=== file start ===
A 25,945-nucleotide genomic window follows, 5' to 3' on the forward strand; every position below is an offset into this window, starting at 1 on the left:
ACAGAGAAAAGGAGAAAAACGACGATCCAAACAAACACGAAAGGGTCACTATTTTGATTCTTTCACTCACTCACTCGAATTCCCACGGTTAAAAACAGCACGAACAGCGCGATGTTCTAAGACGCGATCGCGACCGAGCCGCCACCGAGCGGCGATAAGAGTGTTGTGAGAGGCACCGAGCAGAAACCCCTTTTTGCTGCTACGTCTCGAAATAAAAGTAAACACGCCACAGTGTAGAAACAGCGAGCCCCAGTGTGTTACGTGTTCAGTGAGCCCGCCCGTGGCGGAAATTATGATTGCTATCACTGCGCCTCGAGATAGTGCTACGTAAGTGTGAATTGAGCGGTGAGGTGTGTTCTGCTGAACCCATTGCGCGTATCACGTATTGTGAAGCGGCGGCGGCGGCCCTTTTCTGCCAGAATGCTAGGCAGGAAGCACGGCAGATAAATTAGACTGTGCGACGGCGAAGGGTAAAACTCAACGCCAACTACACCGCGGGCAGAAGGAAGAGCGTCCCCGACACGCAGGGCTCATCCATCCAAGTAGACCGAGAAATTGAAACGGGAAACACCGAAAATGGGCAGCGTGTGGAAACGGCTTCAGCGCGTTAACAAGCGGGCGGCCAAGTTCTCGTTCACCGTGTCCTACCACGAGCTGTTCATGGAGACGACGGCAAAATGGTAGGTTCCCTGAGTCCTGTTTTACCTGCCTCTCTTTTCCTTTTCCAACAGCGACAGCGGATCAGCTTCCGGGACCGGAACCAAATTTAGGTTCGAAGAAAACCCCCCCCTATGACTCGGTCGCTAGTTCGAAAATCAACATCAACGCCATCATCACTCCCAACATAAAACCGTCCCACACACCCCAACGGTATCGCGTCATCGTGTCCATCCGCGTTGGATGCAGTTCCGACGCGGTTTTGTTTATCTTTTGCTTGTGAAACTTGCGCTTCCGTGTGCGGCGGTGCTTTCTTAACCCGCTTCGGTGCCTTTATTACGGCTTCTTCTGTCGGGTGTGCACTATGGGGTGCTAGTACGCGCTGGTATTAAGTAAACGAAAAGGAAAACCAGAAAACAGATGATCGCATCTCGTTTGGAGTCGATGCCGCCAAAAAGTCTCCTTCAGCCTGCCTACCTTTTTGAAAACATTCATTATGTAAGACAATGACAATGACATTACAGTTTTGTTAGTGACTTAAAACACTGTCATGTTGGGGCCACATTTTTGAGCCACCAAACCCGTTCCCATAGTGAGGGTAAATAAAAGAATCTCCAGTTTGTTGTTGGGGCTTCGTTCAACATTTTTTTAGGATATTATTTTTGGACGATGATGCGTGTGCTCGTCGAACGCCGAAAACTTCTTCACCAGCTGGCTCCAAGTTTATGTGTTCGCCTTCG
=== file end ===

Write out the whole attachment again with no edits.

A 25,945-nucleotide genomic window follows, 5' to 3' on the forward strand; every position below is an offset into this window, starting at 1 on the left:
ACAGAGAAAAGGAGAAAAACGACGATCCAAACAAACACGAAAGGGTCACTATTTTGATTCTTTCACTCACTCACTCGAATTCCCACGGTTAAAAACAGCACGAACAGCGCGATGTTCTAAGACGCGATCGCGACCGAGCCGCCACCGAGCGGCGATAAGAGTGTTGTGAGAGGCACCGAGCAGAAACCCCTTTTTGCTGCTACGTCTCGAAATAAAAGTAAACACGCCACAGTGTAGAAACAGCGAGCCCCAGTGTGTTACGTGTTCAGTGAGCCCGCCCGTGGCGGAAATTATGATTGCTATCACTGCGCCTCGAGATAGTGCTACGTAAGTGTGAATTGAGCGGTGAGGTGTGTTCTGCTGAACCCATTGCGCGTATCACGTATTGTGAAGCGGCGGCGGCGGCCCTTTTCTGCCAGAATGCTAGGCAGGAAGCACGGCAGATAAATTAGACTGTGCGACGGCGAAGGGTAAAACTCAACGCCAACTACACCGCGGGCAGAAGGAAGAGCGTCCCCGACACGCAGGGCTCATCCATCCAAGTAGACCGAGAAATTGAAACGGGAAACACCGAAAATGGGCAGCGTGTGGAAACGGCTTCAGCGCGTTAACAAGCGGGCGGCCAAGTTCTCGTTCACCGTGTCCTACCACGAGCTGTTCATGGAGACGACGGCAAAATGGTAGGTTCCCTGAGTCCTGTTTTACCTGCCTCTCTTTTCCTTTTCCAACAGCGACAGCGGATCAGCTTCCGGGACCGGAACCAAATTTAGGTTCGAAGAAAACCCCCCCCTATGACTCGGTCGCTAGTTCGAAAATCAACATCAACGCCATCATCACTCCCAACATAAAACCGTCCCACACACCCCAACGGTATCGCGTCATCGTGTCCATCCGCGTTGGATGCAGTTCCGACGCGGTTTTGTTTATCTTTTGCTTGTGAAACTTGCGCTTCCGTGTGCGGCGGTGCTTTCTTAACCCGCTTCGGTGCCTTTATTACGGCTTCTTCTGTCGGGTGTGCACTATGGGGTGCTAGTACGCGCTGGTATTAAGTAAACGAAAAGGAAAACCAGAAAACAGATGATCGCATCTCGTTTGGAGTCGATGCCGCCAAAAAGTCTCCTTCAGCCTGCCTACCTTTTTGAAAACATTCATTATGTAAGACAATGACAATGACATTACAGTTTTGTTAGTGACTTAAAACACTGTCATGTTGGGGCCACATTTTTGAGCCACCAAACCCGTTCCCATAGTGAGGGTAAATAAAAGAATCTCCAGTTTGTTGTTGGGGCTTCGTTCAACATTTTTTTAGGATATTATTTTTGGACGATGATGCGTGTGCTCGTCGAACGCCGAAAACTTCTTCACCAGCTGGCTCCAAGTTTATGTGTTCGCCTTCG